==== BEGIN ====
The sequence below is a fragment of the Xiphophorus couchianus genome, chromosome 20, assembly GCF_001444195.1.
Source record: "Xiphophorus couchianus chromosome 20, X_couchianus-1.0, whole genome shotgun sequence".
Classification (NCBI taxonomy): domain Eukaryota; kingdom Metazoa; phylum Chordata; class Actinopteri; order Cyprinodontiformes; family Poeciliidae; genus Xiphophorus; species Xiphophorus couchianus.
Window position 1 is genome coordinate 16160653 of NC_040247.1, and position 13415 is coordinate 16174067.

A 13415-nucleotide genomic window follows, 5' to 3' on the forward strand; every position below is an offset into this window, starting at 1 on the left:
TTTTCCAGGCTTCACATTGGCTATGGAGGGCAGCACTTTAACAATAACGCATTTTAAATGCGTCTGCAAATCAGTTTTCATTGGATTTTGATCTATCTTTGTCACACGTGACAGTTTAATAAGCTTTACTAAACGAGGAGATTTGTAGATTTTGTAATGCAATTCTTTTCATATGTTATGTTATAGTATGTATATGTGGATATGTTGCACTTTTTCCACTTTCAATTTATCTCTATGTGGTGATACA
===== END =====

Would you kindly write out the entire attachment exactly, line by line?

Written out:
The sequence below is a fragment of the Xiphophorus couchianus genome, chromosome 20, assembly GCF_001444195.1.
Source record: "Xiphophorus couchianus chromosome 20, X_couchianus-1.0, whole genome shotgun sequence".
Classification (NCBI taxonomy): domain Eukaryota; kingdom Metazoa; phylum Chordata; class Actinopteri; order Cyprinodontiformes; family Poeciliidae; genus Xiphophorus; species Xiphophorus couchianus.
Window position 1 is genome coordinate 16160653 of NC_040247.1, and position 13415 is coordinate 16174067.

A 13415-nucleotide genomic window follows, 5' to 3' on the forward strand; every position below is an offset into this window, starting at 1 on the left:
TTTTCCAGGCTTCACATTGGCTATGGAGGGCAGCACTTTAACAATAACGCATTTTAAATGCGTCTGCAAATCAGTTTTCATTGGATTTTGATCTATCTTTGTCACACGTGACAGTTTAATAAGCTTTACTAAACGAGGAGATTTGTAGATTTTGTAATGCAATTCTTTTCATATGTTATGTTATAGTATGTATATGTGGATATGTTGCACTTTTTCCACTTTCAATTTATCTCTATGTGGTGATACA